In the typical hospital case, there are 4 steps in the process to administer a medication to a patient (by the way, neither in my medical school education, nor during my pediatrics residency did anyone fully explain this sequence to me and the importance of all the steps). First, the licensed physician or advanced practitioner orders the medication. Next, the pharmacist checks the patient’s record for allergies and incompatibilities, as well as the dose and route of administration. He or she then verifies the order. Next, the pharmacy dispenses the medication. The drug dispensing cabinetry saves time because the drug does not need to be transported from a central location. The act of verifying the order in the computer tells the machine what to dispense. The nurse then does a final check that the patient, drug, dose, route, and time are correct and administers the drug to the patient. The drug dispensing cabinet has an override function because the manufacturer wants to allow the medication to be removed and administered quickly, if necessary, before ordering and verifying have been done.

In a true clinical emergency, time is of the essence. Think of a patient coming into the ED in full cardiac arrest. In this case, the provider running the code is giving verbal orders and other team members are getting the drugs (generally from a code cart) and administering them without the verification step. But what do you think about the case of the anxious patient? Is this truly an emergency? It is easy to see retrospectively that if the nurse had not used the override or if it was not even an option, and instead the nurse had waited for an order for Versed and its verification, this tragedy would not have happened.

At GBMC, we have some emergency medications in some drug dispensing cabinets, and therefore, we do not want to eliminate the ability to override. However, we do want to eliminate non-emergency overrides.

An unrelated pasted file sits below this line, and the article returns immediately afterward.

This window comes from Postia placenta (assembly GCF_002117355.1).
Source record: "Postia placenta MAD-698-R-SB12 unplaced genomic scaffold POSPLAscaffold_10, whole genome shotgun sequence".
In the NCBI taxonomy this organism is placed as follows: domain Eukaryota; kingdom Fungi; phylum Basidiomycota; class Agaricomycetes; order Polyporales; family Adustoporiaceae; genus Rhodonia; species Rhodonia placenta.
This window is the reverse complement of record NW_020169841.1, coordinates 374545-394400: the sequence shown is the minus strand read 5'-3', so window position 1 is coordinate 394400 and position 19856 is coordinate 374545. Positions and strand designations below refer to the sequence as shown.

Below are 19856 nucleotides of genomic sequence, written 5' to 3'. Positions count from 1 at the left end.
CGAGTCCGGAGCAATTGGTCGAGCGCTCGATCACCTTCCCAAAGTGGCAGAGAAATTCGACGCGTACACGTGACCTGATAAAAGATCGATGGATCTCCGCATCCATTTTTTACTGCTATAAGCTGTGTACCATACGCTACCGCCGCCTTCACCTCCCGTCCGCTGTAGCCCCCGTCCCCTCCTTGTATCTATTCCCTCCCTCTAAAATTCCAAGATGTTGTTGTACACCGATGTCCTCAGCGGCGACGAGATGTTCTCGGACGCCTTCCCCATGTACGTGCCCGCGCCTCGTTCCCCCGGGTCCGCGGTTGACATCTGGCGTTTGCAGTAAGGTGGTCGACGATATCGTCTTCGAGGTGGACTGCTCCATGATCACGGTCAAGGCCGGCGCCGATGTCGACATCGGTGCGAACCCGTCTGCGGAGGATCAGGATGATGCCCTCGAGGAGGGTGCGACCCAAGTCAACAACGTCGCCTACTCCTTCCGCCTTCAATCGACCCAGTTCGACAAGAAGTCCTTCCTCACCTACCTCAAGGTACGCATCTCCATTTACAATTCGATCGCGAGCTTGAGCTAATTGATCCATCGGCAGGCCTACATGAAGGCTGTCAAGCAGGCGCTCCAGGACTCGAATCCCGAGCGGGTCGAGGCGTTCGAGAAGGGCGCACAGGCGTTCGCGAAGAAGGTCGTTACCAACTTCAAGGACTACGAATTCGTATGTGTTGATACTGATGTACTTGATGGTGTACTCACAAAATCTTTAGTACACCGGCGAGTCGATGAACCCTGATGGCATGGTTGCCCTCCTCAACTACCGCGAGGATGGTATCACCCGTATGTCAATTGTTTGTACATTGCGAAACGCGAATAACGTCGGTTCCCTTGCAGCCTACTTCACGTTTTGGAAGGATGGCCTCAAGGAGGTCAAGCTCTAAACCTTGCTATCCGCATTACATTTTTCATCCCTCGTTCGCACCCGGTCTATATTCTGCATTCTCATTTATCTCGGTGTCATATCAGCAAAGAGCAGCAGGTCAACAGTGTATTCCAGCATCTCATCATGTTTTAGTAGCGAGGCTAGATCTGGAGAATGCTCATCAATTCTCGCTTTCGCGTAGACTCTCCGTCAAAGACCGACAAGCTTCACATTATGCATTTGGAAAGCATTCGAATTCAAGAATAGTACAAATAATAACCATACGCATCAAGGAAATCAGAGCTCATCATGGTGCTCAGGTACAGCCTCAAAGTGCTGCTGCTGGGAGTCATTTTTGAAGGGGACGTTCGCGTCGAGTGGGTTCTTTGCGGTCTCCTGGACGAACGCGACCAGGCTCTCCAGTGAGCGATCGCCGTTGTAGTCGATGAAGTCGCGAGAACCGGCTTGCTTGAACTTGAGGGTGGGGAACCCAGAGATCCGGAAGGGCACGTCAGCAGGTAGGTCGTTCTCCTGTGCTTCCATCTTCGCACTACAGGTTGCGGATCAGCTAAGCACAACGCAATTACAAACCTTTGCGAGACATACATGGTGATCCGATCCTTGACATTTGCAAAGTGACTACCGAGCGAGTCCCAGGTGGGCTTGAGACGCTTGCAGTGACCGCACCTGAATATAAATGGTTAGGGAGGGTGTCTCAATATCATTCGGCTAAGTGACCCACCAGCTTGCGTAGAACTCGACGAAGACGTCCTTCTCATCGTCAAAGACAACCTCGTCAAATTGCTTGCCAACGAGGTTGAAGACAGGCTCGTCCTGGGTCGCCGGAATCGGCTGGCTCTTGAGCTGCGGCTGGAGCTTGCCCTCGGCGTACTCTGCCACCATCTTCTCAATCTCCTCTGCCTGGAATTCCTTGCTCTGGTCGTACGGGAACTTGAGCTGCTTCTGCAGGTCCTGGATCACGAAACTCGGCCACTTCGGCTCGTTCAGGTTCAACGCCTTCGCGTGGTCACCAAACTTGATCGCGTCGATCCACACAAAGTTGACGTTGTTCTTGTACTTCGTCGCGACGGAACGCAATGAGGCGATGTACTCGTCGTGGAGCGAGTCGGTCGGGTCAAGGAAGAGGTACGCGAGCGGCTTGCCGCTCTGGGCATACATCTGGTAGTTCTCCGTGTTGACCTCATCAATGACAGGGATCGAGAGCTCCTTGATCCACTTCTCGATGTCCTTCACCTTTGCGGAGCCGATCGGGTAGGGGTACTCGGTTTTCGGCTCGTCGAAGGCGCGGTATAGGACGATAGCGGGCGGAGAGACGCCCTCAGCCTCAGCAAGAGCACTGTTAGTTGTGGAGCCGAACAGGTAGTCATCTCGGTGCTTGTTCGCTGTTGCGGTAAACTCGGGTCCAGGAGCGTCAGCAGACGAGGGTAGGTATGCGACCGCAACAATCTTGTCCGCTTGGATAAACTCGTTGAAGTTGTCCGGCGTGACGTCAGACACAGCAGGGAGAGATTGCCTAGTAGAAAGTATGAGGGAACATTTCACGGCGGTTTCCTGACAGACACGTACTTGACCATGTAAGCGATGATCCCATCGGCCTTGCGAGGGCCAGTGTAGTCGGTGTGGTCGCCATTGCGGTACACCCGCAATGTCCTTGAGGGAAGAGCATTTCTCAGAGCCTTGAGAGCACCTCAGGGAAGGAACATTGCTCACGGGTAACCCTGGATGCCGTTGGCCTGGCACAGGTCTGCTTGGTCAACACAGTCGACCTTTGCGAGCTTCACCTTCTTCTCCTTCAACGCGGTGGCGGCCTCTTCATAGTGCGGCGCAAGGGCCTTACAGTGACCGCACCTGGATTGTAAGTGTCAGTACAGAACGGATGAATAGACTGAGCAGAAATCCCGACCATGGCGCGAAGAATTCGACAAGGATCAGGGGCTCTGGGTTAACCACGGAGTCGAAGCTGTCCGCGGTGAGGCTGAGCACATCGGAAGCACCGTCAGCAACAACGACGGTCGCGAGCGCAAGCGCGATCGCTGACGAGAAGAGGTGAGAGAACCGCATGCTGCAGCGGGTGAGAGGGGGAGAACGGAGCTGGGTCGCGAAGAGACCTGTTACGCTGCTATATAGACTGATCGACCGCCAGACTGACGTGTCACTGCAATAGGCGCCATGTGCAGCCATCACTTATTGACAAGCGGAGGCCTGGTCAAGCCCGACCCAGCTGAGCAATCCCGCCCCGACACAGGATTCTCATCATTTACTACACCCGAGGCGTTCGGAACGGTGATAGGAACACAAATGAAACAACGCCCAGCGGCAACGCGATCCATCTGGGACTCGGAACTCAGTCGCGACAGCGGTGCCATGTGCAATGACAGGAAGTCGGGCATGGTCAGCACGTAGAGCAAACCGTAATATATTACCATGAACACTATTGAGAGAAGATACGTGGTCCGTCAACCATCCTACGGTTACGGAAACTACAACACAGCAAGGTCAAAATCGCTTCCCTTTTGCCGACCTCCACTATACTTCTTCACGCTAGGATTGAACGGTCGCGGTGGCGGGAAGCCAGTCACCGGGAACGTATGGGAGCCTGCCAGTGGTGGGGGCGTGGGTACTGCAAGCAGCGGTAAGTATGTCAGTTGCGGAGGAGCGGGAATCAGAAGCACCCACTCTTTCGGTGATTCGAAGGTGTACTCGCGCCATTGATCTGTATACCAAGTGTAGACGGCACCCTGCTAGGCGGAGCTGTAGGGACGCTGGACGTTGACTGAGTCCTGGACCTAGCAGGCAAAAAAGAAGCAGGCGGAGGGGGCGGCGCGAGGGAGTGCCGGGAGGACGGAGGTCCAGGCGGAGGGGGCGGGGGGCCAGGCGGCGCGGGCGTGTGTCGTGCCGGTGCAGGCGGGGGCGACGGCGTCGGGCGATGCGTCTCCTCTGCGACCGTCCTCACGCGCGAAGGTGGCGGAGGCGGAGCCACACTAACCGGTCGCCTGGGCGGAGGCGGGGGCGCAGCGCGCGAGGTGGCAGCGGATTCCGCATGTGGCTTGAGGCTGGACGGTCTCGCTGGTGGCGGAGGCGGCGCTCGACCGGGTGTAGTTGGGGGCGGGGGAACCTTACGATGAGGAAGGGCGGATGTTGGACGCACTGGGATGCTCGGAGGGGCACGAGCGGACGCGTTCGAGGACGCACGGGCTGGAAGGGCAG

Our pharmacy leaders study the use of the override function at GBMC. Vaishali Khushalani, PharmD, GBMC’s Medication Safety Officer, has shared with me the insight gained by our daily medication override reviews. Most overrides that are occurring before a provider has entered the order are not for emergency medications; rather they are for acetaminophen (Tylenol), amoxicillin, and ibuprofen (Advil). In addition, there are many overrides within a minute or two of the order being entered. This does not give the pharmacist enough time to review and verify the order. The provider can order a medication “STAT” and the administering nurse can ask for a drug as “high priority.” In the month of April, there were 3,609 STAT/high priority orders and the average time to verify high priority/STAT medications was 6 minutes. There were 78,415 total medication orders in April and the average time to verify all medications was 12 minutes. While I am sure the mean performance includes some outliers, I believe that these are reasonable times to wait for the extra protection of the pharmacist verification step.